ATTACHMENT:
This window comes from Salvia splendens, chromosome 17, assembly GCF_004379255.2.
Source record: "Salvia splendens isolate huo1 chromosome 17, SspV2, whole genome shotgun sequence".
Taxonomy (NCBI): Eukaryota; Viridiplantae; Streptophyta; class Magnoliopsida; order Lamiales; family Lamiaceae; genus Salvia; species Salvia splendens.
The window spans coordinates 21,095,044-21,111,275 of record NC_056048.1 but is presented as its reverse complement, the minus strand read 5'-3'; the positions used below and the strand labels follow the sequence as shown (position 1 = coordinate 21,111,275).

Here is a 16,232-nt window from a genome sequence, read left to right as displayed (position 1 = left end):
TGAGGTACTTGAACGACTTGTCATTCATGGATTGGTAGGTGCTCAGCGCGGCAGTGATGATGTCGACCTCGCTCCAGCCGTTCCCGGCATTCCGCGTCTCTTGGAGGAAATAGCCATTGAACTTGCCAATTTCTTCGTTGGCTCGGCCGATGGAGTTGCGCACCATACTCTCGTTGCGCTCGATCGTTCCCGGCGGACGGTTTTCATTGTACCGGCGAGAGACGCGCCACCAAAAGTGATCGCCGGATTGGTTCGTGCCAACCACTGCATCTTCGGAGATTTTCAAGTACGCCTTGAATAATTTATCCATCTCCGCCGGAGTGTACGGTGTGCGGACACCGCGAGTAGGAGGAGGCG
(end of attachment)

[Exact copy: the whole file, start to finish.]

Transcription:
This window comes from Salvia splendens, chromosome 17, assembly GCF_004379255.2.
Source record: "Salvia splendens isolate huo1 chromosome 17, SspV2, whole genome shotgun sequence".
Taxonomy (NCBI): Eukaryota; Viridiplantae; Streptophyta; class Magnoliopsida; order Lamiales; family Lamiaceae; genus Salvia; species Salvia splendens.
The window spans coordinates 21,095,044-21,111,275 of record NC_056048.1 but is presented as its reverse complement, the minus strand read 5'-3'; the positions used below and the strand labels follow the sequence as shown (position 1 = coordinate 21,111,275).

Here is a 16,232-nt window from a genome sequence, read left to right as displayed (position 1 = left end):
TGAGGTACTTGAACGACTTGTCATTCATGGATTGGTAGGTGCTCAGCGCGGCAGTGATGATGTCGACCTCGCTCCAGCCGTTCCCGGCATTCCGCGTCTCTTGGAGGAAATAGCCATTGAACTTGCCAATTTCTTCGTTGGCTCGGCCGATGGAGTTGCGCACCATACTCTCGTTGCGCTCGATCGTTCCCGGCGGACGGTTTTCATTGTACCGGCGAGAGACGCGCCACCAAAAGTGATCGCCGGATTGGTTCGTGCCAACCACTGCATCTTCGGAGATTTTCAAGTACGCCTTGAATAATTTATCCATCTCCGCCGGAGTGTACGGTGTGCGGACACCGCGAGTAGGAGGAGGCG